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on select models. plus we'll donate $250 to charity. feel like i know what i'm working with. >> whether an item stays or goes, depends on one question. does it spark joy? >> it does spark joy. this one, no. >> items that do not are thanked for their service. >> this does not spark joy. it feels like its purpose has been fulfilled. >> gratitude is central to t
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method. and then given away. so don't stack it up. store them next to each other. >> the simple revealing process is the brain child of new york times best selling author marie condo. >> it's like oragami for clothes. >> yes. her first book has sold 6.8 million copies in over 40 countries. the guide to parring down, less clutter means more room for the things that bring joy to your life. >> what is it that makes you re-evaluate your own life. >> translator: the process of cleaning is to bring a fresh eye to each and everything you own. why did it buy this? does it make me happy now? you have a conversation with yourself via your stuff. by cleaning you can do a status check. >> the petite japanese woman is now leading a worldwide movement.
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to bring her method to homes across the globe. each consultant runs an independent business but bapaysn annual feel to the company. her method has its skeptics. one of the early clients was one of them. >> the idea of going through your sock drawer and finding truths about your soul seemed a little farfetched. sweater, dress shoes -- >> but months after completing his own cleanout, wilser decided to pare down his belongs to a couple of suitcases so he could travel the world. we caught up with him days before he left. >> no joy, no joy, no joy. i got to my hiking boots. yeah, i really enjoy hiking. the decision to do a more dramatic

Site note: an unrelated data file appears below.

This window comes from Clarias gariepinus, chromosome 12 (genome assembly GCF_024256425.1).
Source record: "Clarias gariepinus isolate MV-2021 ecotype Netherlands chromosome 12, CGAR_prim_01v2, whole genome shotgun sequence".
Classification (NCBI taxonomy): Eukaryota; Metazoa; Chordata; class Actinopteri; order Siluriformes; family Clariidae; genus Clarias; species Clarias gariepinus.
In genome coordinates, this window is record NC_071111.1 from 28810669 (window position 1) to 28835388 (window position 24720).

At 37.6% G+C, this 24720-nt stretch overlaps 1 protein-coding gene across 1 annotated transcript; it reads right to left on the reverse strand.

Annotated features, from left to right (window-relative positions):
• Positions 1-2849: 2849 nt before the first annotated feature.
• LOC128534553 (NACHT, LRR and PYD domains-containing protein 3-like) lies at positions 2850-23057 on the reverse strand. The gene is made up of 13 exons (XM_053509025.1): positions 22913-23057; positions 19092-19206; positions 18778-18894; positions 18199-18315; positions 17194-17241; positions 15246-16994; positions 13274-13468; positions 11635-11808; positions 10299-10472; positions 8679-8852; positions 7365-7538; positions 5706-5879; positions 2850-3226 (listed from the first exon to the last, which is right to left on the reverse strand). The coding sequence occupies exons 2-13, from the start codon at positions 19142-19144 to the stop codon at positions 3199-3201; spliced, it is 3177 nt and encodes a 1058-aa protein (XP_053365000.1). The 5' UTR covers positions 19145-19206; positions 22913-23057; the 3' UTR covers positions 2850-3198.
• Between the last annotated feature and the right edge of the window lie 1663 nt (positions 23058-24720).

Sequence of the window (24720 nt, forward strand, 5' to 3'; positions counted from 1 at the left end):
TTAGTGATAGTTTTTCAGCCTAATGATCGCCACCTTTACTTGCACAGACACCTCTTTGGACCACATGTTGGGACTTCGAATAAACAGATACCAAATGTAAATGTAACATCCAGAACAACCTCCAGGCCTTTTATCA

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till months later but i do think it subconsciously in a subtle way helps clarify or even suggest some values. >> cbs, new york. speaking for all people in a new york city apartment, we could use this. the problem is being able to separate yourself from something. you might find joy in later. >> whatever joy it may bring me, i think would just be diminished by the stress i'd get from worrying about missing something. >> i think a lot of americans are like that. they say well, no, i really like this. no, i really like that. >> i might want it later. >> i might want to use it later. i attempted to do it and the photo on my instagram, he still has 300 black t-shirts. >> well, my husband text me and he said we should hire this woman #clean it out. >> get rid of some shoes that way. climbing a mountain is hard enough. imagine scaling a wall of rock and ice in antarctica.
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see why these thrill seekers are forging new paths at the end of the world. your local n
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a beautiful start to the day. welcome back. time to show you some of the morning's headlines. the wall street journal says president trump spent nearly one third of his first year in office at trump owned properties. he spent nearly 40 days at his golf club in new jersey. he spent another 40 days in mar-a-lago in palm beach florida where he is now spending the holidays. people who study ethics say the visits can highlight a conflict of interest. >> hollywood is mourning the death of heather